Wednesday, October 25, 2006

Thomas Bernhard Review

The latest new york times book review also carries a review of Thomas Bernhard's first novel Frost which has just been translated into English for the first time.

Among 20th-century purveyors of gloom — think of Beckett, say, or Philip Larkin (“Deprivation is for me what daffodils were for Wordsworth”) — some of the most distinctively doom-ridden wrote in German, though not necessarily in Germany. The unnerving Austrian poet Georg Trakl, whom Wittgenstein so admired, dosed himself with narcotics to allay the horrors of the front in 1914. Kafka wove his nightmares in bureaucratic Prague. Canetti and Sebald, safe in England, remained haunted by the war-torn landscapes they had left behind. Of this saturnine company, Thomas Bernhard, who spent most of his life in Mozart’s city of Salzburg, may have had the darkest imagination of all.

I just finished reading my first Bernhard book Wittgenstein's Nephew and liked it a lot. I had read about how difficult and bleak his writing was but it was actually surprisingly easy to read. The tone of the book is very odd, it is bleak and cruel and yet in a strange way very sympathetic. Will write about it and copy a few quotes from the book later. Specially his tirade against the psychiatrists is worth quoting. It is quite funny.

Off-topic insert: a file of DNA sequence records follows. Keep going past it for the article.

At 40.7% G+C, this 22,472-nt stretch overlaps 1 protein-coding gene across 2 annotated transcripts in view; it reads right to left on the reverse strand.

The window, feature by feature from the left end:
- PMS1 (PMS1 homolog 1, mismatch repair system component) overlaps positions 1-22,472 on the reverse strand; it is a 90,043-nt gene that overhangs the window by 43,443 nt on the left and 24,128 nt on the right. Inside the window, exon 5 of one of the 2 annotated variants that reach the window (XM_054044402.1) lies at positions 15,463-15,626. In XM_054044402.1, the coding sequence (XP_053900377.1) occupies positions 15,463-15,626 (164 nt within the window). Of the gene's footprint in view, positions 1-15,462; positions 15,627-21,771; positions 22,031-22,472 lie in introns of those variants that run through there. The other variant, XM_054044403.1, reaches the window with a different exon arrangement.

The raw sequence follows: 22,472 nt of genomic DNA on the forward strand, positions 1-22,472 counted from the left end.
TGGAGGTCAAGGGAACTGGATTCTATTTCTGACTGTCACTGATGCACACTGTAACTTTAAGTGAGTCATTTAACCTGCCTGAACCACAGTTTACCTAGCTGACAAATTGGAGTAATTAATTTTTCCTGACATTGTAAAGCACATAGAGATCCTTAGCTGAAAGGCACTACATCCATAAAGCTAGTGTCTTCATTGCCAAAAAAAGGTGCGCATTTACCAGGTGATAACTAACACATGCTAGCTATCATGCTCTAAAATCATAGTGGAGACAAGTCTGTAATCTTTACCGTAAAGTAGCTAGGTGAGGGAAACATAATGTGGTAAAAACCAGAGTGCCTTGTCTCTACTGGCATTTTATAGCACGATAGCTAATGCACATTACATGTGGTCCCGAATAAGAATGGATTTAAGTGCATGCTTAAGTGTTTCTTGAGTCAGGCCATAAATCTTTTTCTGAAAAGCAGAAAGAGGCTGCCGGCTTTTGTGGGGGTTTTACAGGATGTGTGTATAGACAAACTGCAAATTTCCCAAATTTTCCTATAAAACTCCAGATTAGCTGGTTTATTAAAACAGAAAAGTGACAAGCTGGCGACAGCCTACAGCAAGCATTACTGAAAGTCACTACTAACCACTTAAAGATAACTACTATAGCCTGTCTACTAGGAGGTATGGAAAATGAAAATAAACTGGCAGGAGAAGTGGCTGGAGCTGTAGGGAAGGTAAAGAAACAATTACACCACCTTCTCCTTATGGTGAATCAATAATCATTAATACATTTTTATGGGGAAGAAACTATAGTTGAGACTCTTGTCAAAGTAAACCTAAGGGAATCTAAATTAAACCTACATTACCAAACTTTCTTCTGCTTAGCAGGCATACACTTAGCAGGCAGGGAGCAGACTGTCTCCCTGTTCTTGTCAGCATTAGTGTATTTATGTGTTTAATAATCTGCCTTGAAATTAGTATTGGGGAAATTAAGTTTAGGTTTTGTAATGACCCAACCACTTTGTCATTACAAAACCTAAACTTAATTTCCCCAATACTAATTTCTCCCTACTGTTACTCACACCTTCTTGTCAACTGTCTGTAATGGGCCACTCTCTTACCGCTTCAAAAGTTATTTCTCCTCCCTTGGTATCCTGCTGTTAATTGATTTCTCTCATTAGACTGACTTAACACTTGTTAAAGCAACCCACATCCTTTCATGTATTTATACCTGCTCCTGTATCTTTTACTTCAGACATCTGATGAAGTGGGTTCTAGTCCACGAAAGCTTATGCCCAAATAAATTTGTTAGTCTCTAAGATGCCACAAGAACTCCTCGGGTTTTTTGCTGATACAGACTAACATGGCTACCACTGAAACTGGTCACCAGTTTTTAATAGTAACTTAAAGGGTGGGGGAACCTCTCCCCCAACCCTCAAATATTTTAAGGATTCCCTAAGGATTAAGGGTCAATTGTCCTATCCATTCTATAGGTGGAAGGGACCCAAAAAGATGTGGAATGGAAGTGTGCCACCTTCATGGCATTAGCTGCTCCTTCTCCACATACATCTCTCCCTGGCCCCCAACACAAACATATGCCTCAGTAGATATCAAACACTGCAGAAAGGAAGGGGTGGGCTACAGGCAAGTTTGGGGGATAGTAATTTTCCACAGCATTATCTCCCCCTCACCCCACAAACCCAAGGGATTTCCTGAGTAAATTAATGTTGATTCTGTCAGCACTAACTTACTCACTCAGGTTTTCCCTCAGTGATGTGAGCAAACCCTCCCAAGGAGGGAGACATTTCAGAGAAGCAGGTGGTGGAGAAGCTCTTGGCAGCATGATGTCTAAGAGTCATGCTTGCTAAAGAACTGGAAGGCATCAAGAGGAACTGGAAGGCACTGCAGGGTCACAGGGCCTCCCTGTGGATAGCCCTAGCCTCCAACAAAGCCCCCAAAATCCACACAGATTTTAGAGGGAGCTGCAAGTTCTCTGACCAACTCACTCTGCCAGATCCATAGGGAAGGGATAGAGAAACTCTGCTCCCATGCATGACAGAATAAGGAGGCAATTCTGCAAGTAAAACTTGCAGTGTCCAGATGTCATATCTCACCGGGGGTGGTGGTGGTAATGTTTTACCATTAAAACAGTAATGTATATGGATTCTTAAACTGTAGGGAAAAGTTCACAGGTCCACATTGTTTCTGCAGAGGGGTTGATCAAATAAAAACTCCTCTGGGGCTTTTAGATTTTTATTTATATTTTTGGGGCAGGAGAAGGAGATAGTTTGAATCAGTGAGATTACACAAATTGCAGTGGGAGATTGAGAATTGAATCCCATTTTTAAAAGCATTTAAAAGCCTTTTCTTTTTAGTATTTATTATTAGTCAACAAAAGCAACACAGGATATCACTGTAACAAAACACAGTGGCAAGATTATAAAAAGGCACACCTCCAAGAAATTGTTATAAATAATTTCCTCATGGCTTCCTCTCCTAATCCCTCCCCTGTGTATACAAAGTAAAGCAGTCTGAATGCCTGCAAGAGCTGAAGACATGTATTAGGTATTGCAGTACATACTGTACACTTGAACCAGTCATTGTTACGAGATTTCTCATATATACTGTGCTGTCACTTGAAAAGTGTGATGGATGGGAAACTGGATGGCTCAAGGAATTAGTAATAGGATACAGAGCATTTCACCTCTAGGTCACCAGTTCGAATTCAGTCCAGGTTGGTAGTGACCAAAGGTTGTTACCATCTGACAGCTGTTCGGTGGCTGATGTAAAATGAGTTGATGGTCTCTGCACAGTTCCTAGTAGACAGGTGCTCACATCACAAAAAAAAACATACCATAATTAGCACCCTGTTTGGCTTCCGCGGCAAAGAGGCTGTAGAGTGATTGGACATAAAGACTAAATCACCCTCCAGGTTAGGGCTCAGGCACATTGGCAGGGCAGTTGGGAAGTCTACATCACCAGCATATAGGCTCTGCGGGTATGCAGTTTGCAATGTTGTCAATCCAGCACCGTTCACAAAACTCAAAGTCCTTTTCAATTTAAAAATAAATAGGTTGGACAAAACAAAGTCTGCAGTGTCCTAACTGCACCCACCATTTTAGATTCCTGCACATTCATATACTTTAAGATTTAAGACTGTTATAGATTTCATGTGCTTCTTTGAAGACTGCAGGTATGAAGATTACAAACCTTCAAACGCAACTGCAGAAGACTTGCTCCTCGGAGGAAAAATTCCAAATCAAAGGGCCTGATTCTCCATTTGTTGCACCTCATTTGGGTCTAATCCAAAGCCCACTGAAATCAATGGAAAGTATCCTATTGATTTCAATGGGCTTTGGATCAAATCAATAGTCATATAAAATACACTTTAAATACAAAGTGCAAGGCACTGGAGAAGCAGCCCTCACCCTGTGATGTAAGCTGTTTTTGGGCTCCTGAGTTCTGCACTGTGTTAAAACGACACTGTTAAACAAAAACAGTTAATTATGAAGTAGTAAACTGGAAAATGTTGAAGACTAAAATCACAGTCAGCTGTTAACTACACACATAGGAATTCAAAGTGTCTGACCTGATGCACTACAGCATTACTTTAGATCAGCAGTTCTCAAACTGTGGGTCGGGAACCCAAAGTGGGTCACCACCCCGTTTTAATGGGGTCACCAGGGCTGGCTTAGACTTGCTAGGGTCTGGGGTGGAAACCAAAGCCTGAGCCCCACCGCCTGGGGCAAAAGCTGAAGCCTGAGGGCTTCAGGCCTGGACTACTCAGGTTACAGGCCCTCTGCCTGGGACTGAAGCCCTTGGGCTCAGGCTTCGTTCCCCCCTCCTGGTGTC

Also the NYT review says that Frost is, "Possibly the bleakest of all Bernhard’s books, it is a sort of “Magic Mountain” without the magic, though it’s occasionally leavened by a quirky gallows humor." Strange, reading Wittgenstein's Nephew reminded me of Magic Mountain too. I had mentioned it in my post too!

NYT also has the first chapter from the book here.

4 comments:

jyothsnay said...

Alok
I tread on that frenzied migration, out of the veins of my cold flesh, naked...I trailed along with the bleak and unfaltering eye, as if hurt by a weapon, to "see the broadcasted version of a delicate world dressed in tainted and strenuous rags..."
I loved the train journey immensely....beautiful!

Alok said...

Hmm. your comments are very cryptic! :)

jyothsnay said...

umm, these days receivers say there's more to it than meets the eye, while the messenger stand bleary-eyed

Alok said...

damn these metaphors!!